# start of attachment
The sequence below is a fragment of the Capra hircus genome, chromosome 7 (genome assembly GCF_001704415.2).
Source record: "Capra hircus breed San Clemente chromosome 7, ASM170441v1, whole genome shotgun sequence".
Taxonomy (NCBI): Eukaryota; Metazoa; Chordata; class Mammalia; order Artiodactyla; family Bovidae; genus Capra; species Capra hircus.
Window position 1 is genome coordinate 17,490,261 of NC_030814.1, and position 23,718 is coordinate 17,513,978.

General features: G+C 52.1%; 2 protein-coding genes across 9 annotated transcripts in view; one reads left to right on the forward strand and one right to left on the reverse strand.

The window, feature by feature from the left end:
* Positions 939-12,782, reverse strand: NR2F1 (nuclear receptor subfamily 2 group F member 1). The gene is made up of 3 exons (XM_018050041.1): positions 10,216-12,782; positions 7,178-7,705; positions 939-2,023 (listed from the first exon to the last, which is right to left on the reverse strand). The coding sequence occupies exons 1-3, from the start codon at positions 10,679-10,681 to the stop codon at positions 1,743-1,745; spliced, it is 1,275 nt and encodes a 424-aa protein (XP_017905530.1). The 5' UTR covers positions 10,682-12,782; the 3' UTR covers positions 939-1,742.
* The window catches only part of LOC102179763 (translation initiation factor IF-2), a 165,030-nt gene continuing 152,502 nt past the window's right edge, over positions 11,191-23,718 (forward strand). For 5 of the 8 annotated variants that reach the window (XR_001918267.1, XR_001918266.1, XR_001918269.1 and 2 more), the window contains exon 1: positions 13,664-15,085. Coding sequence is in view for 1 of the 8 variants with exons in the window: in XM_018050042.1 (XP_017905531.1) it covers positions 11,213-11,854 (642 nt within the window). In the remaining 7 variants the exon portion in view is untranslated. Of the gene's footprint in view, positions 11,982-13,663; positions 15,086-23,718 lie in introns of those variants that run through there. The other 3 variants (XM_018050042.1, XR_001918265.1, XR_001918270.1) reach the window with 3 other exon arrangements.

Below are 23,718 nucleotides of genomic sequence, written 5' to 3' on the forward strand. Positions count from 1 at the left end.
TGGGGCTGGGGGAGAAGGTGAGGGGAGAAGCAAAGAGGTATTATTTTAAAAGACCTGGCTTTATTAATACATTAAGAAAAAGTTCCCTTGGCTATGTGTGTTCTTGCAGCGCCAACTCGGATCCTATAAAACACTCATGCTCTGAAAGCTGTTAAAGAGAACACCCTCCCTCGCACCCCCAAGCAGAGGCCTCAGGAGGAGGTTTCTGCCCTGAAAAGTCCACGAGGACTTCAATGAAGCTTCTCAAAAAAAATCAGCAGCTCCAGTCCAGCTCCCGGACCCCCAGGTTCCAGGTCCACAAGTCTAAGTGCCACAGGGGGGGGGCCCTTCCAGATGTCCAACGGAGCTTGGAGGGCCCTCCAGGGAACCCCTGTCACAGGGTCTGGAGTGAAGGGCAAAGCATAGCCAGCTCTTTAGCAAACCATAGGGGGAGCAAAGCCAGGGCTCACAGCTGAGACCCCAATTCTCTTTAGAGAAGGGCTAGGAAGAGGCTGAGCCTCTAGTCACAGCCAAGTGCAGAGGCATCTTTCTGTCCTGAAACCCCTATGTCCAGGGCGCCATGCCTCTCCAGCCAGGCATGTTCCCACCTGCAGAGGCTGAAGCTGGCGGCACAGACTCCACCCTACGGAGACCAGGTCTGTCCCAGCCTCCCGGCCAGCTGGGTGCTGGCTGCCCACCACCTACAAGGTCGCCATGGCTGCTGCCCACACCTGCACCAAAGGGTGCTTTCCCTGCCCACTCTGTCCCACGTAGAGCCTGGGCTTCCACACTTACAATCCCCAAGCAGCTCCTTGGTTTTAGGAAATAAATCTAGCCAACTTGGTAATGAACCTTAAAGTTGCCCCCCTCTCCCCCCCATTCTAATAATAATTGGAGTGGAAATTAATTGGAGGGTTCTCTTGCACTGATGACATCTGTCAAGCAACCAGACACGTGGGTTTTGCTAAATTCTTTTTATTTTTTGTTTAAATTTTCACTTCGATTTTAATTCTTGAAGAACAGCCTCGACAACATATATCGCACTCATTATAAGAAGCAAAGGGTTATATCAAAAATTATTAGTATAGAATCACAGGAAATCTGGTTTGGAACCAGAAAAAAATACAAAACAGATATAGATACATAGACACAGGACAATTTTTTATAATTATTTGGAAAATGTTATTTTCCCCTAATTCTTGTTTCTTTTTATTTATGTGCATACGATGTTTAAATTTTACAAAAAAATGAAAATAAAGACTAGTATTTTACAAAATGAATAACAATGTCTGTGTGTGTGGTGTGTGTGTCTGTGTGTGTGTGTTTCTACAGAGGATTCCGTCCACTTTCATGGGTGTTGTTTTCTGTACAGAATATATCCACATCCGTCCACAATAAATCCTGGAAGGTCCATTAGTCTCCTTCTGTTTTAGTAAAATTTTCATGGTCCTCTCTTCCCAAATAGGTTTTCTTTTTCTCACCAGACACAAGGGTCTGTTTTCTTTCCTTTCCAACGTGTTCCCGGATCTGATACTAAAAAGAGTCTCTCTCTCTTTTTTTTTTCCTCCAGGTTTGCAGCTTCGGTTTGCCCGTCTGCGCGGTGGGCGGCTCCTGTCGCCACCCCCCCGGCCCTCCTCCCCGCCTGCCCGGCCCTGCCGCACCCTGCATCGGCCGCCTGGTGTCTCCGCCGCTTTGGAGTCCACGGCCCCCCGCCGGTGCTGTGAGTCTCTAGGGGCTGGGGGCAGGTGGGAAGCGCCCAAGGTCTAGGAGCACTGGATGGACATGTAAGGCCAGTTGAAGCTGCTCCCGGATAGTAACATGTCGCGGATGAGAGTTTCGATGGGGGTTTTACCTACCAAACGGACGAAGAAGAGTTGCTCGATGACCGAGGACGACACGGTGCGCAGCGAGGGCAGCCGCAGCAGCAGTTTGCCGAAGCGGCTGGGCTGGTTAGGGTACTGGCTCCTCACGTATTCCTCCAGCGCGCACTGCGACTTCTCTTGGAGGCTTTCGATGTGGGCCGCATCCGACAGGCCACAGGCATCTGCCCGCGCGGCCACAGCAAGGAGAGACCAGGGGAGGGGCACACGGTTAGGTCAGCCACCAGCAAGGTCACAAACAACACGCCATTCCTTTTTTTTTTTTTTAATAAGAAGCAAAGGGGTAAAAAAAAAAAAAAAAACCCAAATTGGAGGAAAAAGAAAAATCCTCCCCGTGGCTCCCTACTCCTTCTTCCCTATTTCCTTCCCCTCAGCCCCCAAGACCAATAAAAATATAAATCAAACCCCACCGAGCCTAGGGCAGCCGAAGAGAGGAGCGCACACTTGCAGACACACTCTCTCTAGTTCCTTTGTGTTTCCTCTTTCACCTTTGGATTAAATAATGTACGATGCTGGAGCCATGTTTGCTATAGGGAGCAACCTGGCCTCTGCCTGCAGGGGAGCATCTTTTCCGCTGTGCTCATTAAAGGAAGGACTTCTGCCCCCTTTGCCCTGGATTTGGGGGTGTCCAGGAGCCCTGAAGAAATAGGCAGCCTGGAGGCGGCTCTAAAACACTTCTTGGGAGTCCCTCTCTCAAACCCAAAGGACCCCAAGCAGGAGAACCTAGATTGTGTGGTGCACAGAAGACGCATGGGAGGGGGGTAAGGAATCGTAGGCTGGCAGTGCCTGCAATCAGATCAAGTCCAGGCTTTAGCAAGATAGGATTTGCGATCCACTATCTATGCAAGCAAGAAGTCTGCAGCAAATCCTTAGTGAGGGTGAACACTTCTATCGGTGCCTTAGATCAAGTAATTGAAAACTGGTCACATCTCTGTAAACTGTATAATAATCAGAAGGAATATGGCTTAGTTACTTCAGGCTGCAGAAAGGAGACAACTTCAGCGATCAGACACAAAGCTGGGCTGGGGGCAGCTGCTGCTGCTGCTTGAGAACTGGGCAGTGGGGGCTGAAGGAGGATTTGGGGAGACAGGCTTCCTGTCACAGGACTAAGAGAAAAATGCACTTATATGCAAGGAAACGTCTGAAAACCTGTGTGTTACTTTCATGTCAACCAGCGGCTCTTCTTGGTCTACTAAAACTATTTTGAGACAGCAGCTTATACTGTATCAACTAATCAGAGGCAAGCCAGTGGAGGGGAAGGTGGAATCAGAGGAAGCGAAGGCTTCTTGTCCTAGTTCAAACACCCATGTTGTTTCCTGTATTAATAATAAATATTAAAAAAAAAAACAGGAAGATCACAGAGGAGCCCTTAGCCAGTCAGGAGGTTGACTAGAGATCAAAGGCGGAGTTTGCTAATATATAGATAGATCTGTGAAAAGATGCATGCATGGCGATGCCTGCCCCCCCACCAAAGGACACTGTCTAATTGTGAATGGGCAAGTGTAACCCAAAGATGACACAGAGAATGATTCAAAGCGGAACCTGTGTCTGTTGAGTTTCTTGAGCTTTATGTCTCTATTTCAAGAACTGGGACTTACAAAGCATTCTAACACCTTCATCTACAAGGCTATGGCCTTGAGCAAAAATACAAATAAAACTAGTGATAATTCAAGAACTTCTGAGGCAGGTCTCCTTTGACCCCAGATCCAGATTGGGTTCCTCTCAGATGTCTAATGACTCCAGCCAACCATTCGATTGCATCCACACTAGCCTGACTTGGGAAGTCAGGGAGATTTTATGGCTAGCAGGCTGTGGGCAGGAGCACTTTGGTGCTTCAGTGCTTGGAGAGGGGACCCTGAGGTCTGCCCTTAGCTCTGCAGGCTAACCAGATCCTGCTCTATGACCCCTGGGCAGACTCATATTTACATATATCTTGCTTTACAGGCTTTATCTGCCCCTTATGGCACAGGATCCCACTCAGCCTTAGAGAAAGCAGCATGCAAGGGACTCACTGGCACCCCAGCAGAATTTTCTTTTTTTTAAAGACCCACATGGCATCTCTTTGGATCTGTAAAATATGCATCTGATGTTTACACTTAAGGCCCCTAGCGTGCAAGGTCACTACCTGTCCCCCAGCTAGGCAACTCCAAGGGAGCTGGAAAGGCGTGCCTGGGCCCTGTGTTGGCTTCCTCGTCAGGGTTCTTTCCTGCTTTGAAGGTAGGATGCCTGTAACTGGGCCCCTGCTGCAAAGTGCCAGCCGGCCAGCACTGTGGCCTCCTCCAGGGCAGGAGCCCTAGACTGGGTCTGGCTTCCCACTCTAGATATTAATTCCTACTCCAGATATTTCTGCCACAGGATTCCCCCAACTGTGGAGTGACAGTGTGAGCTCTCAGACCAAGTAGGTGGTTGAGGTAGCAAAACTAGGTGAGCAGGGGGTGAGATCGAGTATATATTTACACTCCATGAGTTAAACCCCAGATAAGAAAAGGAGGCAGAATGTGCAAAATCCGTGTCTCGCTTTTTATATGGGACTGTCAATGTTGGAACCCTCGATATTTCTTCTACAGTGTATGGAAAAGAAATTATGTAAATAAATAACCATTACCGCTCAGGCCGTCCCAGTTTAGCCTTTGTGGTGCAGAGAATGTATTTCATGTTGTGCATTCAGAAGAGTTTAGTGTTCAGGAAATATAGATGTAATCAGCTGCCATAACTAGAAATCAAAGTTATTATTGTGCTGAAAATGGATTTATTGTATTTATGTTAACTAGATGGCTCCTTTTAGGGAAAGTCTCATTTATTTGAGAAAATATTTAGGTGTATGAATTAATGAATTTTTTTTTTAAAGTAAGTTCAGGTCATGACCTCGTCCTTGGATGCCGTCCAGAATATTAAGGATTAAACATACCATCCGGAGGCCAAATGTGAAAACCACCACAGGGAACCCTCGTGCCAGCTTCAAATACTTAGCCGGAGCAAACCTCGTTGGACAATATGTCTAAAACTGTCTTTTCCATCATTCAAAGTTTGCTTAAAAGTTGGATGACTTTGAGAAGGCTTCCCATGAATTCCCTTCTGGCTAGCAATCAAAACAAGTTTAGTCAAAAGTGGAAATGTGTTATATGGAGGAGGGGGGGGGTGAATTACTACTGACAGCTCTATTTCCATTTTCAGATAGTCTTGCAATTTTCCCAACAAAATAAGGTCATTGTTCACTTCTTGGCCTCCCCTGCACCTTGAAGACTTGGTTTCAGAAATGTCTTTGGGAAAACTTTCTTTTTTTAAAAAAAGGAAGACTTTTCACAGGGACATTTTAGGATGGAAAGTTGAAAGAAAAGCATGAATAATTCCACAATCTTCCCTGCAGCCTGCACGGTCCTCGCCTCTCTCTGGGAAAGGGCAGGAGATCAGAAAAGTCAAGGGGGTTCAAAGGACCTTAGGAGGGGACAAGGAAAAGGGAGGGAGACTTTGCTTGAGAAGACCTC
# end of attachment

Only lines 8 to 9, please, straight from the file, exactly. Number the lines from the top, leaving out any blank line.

* The window catches only part of LOC102179763 (translation initiation factor IF-2), a 165,030-nt gene continuing 152,502 nt past the window's right edge, over positions 11,191-23,718 (forward strand). For 5 of the 8 annotated variants that reach the window (XR_001918267.1, XR_001918266.1, XR_001918269.1 and 2 more), the window contains exon 1: positions 13,664-15,085. Coding sequence is in view for 1 of the 8 variants with exons in the window: in XM_018050042.1 (XP_017905531.1) it covers positions 11,213-11,854 (642 nt within the window). In the remaining 7 variants the exon portion in view is untranslated. Of the gene's footprint in view, positions 11,982-13,663; positions 15,086-23,718 lie in introns of those variants that run through there. The other 3 variants (XM_018050042.1, XR_001918265.1, XR_001918270.1) reach the window with 3 other exon arrangements.

Below are 23,718 nucleotides of genomic sequence, written 5' to 3' on the forward strand. Positions count from 1 at the left end.